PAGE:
The Naming of Morgan: All the land in the hamlet of Morgan was once owned by the Stowers family. In 1852 when the Kentucky Central Railroad was first built, this hamlet was called Stowers Station. The old Atlas shows the old tobacco warehouse building which later became the Ewing Store, the stock pens along the railroad, the scale, the old school house, and the Christian Church. The larger land holdings belonged to James Hand and the Ewings. The first and original John Ewing was one of the first trustees of Falmouth. He was one of two owners of more than 10,000 acres of land, according to Campbell County tax records [Campbell then included what is now Pendleton]. John Ewing was occupying a farm of 424 acres of land on the South Fork of the Licking as early as October 1795. This john Ewing was married twice. The first time was on March 10, 1794, in Bourbon County, Ky. [also covering more territory then than now] and he had ten children, many of whom moved to Missouri.
Two sons stayed in Morgan: Taylor and Milton. His second wife was Mary McCann, the widow of Lanty McCann. John died April 19, 1832 at Morgan.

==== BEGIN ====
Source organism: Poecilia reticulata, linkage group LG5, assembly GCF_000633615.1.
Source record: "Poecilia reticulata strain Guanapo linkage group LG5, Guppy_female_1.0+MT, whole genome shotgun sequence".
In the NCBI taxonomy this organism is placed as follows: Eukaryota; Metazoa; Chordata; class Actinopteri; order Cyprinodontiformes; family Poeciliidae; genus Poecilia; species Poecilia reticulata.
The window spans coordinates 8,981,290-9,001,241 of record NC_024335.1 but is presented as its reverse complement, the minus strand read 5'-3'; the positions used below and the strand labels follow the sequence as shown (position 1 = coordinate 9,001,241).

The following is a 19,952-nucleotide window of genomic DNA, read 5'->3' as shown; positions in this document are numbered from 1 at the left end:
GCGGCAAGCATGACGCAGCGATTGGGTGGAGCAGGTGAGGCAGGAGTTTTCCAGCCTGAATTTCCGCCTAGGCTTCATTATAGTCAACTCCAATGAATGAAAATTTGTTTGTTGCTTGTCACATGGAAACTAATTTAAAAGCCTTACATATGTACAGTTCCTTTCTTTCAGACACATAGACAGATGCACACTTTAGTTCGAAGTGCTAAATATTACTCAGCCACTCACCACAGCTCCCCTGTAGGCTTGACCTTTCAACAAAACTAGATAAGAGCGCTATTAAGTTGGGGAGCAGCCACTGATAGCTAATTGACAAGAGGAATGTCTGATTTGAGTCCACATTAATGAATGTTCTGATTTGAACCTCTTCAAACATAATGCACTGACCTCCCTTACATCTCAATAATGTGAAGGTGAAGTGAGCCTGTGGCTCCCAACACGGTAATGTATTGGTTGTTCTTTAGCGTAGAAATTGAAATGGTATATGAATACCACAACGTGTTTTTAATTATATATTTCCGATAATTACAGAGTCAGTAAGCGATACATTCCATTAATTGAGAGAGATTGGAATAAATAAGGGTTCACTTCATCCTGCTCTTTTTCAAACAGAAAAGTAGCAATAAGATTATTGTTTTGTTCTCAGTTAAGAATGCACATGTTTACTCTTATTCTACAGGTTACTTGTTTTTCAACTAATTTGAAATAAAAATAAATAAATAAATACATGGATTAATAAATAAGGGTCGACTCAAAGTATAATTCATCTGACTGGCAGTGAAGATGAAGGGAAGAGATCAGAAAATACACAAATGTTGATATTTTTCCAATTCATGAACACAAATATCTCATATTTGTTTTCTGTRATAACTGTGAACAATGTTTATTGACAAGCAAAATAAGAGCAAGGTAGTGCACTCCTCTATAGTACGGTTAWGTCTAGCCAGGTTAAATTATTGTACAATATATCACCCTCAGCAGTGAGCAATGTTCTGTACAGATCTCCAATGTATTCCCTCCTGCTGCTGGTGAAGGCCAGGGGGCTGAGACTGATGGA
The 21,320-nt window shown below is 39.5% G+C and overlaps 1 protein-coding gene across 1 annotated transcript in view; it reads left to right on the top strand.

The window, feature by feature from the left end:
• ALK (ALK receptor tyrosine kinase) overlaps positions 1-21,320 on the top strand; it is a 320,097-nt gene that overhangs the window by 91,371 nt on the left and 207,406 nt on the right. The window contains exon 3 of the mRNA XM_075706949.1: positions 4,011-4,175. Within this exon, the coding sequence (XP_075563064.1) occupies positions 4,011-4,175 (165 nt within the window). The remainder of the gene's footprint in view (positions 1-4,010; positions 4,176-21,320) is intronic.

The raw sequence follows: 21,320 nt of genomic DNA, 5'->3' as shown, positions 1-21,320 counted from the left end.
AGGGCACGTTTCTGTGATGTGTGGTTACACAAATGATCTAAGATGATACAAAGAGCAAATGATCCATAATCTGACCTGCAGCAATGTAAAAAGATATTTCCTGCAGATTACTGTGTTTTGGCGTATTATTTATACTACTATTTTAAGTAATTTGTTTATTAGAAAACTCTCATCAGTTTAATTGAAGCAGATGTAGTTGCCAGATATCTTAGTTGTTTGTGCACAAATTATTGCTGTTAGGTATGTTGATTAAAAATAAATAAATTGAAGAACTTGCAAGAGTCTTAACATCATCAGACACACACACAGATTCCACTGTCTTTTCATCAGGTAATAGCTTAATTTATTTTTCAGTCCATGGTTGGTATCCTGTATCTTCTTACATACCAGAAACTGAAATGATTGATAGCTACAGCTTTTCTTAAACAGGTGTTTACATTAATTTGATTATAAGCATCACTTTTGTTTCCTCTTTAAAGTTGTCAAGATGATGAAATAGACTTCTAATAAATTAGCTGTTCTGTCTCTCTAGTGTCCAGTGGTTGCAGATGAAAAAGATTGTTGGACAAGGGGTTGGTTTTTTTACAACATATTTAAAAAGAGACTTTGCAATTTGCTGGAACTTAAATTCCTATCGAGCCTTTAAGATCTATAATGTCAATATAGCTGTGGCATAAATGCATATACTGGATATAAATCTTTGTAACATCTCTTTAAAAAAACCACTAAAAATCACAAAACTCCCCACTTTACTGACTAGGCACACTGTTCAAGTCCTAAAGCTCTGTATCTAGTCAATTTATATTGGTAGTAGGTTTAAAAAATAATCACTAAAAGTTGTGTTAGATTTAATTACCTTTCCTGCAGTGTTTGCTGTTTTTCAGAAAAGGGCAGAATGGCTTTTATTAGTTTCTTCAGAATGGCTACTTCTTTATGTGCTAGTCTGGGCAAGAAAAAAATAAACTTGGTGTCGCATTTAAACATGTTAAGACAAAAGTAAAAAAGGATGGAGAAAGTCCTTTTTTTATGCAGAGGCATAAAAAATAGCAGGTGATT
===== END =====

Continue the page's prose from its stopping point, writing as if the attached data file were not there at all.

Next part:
Milton Ewing married Nancy Brann, a sister of Rebecca Brann Mackemson. They had four sons: Samuel T., Newton, Joel, and Milton. All of these sons except John Milton Ewing served the cause of the South. The other Ewing family that lived at Morgan, on the west side of the river, was the Taylor Ewing family. His two sons, John J. and Ben, served under General John Hunt Morgan. When all these men, along with all the others returning in the community, dropped the name of Stowers Station, and named the hamlet Morgan.
John Milton Ewing was known as one of the finest true Southern gentlemen who ever lived. He was first leader of the Morgan Christian church, president of the Morgan Bank, and the largest land owner in the county. He was also a charitable Christian, and gave a large gift to Transylvania University. Ewing Hall there is named in his honor. His home was visited by a long line of presidents, ministers, and teachers from Transylvania, and the College of the Bible.